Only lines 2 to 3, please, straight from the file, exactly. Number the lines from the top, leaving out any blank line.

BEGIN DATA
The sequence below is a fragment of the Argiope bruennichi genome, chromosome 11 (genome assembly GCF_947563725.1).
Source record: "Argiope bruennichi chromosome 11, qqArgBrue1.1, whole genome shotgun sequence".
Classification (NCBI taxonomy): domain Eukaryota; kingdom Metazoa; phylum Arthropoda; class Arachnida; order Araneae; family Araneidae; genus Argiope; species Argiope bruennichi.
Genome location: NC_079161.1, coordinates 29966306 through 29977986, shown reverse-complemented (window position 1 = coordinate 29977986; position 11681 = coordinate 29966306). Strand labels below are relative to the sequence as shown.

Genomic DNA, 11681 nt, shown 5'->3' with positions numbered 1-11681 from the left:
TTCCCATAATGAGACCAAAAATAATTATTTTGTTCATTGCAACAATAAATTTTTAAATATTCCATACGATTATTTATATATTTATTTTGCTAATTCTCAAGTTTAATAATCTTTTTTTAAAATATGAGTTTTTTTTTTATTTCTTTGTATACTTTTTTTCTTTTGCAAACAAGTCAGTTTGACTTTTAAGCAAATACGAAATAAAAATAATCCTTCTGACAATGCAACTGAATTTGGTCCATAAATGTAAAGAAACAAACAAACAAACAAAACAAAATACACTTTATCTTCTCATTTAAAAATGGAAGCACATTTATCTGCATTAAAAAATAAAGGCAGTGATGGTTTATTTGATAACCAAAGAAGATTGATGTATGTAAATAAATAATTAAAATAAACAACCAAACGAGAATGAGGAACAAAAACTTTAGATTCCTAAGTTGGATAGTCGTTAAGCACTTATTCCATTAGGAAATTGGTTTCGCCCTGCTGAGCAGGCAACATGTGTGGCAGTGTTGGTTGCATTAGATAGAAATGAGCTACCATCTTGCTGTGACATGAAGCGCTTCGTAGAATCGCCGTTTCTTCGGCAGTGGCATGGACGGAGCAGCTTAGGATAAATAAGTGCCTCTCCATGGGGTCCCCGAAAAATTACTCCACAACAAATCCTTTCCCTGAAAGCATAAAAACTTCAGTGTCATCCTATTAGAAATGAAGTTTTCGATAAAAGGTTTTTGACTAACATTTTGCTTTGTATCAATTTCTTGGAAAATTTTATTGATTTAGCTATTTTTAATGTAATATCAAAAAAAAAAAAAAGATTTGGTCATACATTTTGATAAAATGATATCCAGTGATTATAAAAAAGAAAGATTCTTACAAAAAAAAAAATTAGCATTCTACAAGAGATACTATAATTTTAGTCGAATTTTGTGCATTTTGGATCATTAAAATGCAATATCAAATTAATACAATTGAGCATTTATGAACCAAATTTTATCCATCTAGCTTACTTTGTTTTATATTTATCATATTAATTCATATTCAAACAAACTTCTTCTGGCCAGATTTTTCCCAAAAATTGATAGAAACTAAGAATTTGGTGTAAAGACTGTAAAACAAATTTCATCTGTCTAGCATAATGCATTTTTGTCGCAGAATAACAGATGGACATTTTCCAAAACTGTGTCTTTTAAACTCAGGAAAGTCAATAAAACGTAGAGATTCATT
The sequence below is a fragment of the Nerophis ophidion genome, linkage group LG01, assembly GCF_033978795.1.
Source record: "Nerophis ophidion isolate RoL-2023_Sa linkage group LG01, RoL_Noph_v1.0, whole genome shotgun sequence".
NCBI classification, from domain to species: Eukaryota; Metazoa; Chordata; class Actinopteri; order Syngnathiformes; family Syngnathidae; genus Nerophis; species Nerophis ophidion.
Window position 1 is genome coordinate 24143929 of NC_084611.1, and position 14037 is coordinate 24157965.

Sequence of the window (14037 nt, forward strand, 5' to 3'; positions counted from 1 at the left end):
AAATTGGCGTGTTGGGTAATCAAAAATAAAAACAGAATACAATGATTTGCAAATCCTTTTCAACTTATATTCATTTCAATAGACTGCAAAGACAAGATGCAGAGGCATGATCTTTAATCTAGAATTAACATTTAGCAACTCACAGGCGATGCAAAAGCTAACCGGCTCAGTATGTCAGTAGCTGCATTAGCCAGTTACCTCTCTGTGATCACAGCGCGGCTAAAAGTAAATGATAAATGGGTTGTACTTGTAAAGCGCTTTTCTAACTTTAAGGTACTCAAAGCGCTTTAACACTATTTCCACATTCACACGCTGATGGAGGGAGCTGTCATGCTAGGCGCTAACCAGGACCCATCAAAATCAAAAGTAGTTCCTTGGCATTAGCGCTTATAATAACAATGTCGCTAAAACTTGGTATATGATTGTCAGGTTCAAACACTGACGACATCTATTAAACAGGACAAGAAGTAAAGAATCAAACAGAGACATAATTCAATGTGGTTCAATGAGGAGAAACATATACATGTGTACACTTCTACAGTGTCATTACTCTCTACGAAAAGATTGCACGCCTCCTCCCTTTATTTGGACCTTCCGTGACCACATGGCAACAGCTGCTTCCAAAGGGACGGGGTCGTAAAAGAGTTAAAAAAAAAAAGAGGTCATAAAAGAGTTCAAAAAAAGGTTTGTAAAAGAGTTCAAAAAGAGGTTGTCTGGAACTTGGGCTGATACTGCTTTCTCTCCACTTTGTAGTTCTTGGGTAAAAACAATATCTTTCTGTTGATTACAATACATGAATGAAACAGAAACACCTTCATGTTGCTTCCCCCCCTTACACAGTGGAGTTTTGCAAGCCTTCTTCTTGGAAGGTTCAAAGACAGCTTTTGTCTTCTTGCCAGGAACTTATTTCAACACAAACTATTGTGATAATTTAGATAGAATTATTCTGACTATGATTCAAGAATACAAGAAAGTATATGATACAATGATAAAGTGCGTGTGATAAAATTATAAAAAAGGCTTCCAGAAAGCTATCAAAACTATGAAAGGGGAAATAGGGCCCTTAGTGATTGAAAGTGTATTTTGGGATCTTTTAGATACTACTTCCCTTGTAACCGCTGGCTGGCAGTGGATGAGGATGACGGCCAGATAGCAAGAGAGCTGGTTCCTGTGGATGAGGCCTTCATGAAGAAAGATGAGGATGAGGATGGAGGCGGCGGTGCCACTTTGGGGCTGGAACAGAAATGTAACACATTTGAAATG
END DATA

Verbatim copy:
Source record: "Argiope bruennichi chromosome 11, qqArgBrue1.1, whole genome shotgun sequence".
Classification (NCBI taxonomy): domain Eukaryota; kingdom Metazoa; phylum Arthropoda; class Arachnida; order Araneae; family Araneidae; genus Argiope; species Argiope bruennichi.